Perfect storm brewing in Alberta for the illegal tobacco trade - Tobacco tax increases will drive adult smokers to contraband tobacco

MONTREAL, Oct. 27, 2015 /CNW Telbec/ - While the Province of Alberta may believe that raising taxes on cigarettes will help its ailing budget, indeed tobacco taxes have increased by $10 a carton over the past seven months, organized crime is far more likely to be the beneficiary of this measure. According to Imperial Tobacco Canada, the country's largest legal tobacco manufacturer, the Alberta government is creating a fertile environment for the contraband market and a perfect storm is brewing in the province for the illegal tobacco trade.

The most recent tobacco tax increase announced today in Alberta's 2015 budget of $5 per carton, is the second provincial tobacco tax increase in less than a year, which were preceded by an excise tax increase at the federal level in 2014.

"Our company understands that tobacco taxation is an important revenue stream for governments," said Eric Gagnon, Head of External and Corporate Affairs for Imperial Tobacco Canada. "But it is important to be cautious and aware of the fact that these tax 'shocks' further increase the price gap between legal and illegal products, creating a larger incentive for consumers to turn to the contraband market."

Today, the major centers of the illegal tobacco trade in Canada are Quebec and Ontario, where contraband represents up to one in every three cigarettes. Surveys conducted by the Western Convenience Store Association in 2008 and 2010 showed illegal tobacco levels in Alberta at 1.5 per cent or lower, however rates have been approximately 10 per cent for the last two years, as assessed by the WCSA's most recent study released earlier this month.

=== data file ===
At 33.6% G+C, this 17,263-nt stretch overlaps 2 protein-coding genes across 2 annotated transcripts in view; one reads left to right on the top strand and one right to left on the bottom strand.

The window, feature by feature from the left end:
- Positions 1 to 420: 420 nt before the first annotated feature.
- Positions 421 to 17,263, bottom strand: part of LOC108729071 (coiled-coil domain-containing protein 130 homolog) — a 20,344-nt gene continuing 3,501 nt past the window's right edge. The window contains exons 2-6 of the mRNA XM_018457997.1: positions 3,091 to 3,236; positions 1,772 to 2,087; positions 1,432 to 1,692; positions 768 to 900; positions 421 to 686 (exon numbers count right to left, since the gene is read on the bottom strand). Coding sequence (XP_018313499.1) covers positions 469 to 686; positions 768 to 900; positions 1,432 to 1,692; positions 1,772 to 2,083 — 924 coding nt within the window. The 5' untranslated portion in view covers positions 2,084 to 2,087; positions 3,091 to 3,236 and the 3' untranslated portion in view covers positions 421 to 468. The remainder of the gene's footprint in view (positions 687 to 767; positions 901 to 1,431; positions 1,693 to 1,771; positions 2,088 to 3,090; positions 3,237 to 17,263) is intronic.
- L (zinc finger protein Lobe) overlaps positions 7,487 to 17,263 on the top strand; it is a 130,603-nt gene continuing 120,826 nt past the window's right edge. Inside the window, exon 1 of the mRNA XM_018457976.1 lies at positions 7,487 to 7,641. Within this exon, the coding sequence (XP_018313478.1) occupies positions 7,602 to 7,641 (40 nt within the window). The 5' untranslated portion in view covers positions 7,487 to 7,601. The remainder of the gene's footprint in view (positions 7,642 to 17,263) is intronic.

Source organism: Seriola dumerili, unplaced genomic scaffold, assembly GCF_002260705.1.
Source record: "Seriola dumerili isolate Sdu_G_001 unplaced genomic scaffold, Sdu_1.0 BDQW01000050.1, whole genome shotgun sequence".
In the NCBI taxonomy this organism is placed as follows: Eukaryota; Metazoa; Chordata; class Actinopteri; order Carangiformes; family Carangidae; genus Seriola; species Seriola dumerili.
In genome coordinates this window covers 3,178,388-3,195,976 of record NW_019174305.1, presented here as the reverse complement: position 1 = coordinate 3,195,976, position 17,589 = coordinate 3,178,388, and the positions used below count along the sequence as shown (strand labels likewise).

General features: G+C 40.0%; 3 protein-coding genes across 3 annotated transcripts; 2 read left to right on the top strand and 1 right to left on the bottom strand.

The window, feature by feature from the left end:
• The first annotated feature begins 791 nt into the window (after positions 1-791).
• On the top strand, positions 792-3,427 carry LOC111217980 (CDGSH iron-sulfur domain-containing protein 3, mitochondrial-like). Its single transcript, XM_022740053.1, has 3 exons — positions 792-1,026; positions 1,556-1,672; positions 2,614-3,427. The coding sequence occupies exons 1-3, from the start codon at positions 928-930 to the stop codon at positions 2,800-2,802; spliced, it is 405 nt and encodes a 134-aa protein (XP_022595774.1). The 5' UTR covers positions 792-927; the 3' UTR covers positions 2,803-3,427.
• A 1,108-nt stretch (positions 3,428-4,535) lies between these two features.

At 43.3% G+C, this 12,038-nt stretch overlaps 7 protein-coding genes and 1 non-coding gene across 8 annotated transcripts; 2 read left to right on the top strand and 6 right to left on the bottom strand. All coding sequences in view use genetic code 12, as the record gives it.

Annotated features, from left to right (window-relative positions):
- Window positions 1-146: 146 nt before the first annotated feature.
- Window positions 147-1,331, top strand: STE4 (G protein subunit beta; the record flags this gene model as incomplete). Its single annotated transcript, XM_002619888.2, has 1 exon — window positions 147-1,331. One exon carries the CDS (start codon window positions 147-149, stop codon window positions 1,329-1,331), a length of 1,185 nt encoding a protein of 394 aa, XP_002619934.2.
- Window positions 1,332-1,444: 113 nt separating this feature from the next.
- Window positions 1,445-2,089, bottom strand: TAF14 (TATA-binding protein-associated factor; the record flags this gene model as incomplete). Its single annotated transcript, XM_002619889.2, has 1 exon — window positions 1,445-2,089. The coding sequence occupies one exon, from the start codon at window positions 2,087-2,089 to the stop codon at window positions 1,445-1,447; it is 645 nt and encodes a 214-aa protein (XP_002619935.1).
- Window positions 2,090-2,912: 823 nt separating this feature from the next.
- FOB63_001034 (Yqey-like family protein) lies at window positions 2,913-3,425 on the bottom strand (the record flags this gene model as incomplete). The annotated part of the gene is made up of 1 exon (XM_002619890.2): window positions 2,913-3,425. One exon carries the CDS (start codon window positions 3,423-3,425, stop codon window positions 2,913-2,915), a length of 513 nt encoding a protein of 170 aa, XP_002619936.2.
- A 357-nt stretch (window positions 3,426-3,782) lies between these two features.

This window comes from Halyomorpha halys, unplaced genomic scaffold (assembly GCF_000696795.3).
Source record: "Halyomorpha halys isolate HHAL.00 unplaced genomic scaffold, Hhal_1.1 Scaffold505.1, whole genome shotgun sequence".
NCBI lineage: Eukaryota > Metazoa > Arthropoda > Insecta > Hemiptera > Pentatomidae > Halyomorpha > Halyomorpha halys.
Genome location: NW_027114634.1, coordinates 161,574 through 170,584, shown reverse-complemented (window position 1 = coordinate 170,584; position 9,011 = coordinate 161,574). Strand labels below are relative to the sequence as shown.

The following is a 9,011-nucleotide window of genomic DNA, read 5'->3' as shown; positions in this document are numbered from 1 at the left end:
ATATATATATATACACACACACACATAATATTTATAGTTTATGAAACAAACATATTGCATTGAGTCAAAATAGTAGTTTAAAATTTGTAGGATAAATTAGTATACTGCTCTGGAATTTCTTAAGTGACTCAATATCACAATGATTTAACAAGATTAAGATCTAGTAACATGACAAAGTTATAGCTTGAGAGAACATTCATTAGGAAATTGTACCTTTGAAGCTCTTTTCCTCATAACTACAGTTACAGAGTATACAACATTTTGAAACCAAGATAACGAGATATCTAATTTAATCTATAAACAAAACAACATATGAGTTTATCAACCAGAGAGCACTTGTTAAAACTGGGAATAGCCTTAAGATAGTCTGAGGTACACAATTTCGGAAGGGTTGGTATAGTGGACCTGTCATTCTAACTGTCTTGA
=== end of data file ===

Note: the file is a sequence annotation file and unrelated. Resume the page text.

"The recent actions of the Alberta government are very surprising and may well be counterproductive" said Gagnon. "It banned menthol tobacco products and raised tobacco taxes to increase revenue, two measures that will not deter people from smoking, but will instead drive them to the illegal market.".

"By over-taxing the legal tobacco trade, governments put their own public health and financial objectives at risk and promote the growth of a thriving criminal industry," he says.


SOURCE Imperial Tobacco Canada

For further information: Kathleen Stelmach, Torchia Communications, 416-341-9929 ext. 227,


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